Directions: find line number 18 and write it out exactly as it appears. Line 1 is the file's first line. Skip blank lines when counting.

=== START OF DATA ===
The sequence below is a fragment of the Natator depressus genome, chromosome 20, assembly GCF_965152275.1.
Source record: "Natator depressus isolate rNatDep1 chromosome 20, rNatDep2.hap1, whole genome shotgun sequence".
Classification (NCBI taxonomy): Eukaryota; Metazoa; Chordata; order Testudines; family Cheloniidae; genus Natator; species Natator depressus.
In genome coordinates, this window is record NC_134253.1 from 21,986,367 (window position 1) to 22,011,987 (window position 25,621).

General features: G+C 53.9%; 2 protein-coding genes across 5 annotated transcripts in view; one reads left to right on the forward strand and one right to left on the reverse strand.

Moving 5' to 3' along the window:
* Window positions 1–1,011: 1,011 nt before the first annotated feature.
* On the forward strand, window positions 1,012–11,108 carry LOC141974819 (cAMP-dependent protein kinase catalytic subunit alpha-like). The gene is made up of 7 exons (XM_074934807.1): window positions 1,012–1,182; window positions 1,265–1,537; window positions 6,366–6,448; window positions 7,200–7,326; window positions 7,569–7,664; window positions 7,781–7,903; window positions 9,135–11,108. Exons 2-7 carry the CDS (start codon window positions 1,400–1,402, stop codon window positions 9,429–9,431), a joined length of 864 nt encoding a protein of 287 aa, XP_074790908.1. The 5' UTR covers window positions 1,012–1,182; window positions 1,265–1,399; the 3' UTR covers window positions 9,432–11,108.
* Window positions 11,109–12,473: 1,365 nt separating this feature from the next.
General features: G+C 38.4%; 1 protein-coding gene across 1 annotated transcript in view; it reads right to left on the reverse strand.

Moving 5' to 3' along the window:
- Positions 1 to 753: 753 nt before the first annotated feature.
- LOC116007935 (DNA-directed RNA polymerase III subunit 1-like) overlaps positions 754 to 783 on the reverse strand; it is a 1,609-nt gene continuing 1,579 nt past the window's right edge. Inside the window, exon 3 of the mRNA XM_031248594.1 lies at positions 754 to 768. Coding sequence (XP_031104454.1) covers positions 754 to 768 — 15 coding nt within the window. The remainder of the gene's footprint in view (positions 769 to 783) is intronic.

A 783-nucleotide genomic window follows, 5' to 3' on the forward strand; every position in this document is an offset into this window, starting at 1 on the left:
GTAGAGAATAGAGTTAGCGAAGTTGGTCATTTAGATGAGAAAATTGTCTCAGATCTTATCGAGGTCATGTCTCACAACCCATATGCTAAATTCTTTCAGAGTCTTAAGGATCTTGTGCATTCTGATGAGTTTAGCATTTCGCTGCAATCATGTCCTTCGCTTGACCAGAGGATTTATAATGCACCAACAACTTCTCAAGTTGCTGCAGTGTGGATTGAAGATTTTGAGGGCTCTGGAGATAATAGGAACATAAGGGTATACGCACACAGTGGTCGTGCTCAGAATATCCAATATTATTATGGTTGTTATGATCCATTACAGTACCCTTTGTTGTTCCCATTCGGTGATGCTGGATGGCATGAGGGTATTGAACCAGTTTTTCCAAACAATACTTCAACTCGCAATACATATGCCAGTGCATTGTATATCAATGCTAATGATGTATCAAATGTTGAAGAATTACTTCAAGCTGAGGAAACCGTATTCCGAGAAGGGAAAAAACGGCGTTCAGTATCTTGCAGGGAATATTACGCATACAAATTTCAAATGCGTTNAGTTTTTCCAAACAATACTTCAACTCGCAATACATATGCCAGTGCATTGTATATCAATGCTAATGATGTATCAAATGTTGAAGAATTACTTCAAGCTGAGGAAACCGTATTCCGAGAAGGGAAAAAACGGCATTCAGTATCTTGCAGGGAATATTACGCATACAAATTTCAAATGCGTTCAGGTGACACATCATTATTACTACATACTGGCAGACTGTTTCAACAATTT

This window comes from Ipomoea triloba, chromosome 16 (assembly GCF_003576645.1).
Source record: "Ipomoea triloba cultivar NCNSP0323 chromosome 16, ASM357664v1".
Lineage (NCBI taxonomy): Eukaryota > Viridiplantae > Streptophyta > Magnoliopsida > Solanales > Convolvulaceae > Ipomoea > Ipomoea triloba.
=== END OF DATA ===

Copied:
Lineage (NCBI taxonomy): Eukaryota > Viridiplantae > Streptophyta > Magnoliopsida > Solanales > Convolvulaceae > Ipomoea > Ipomoea triloba.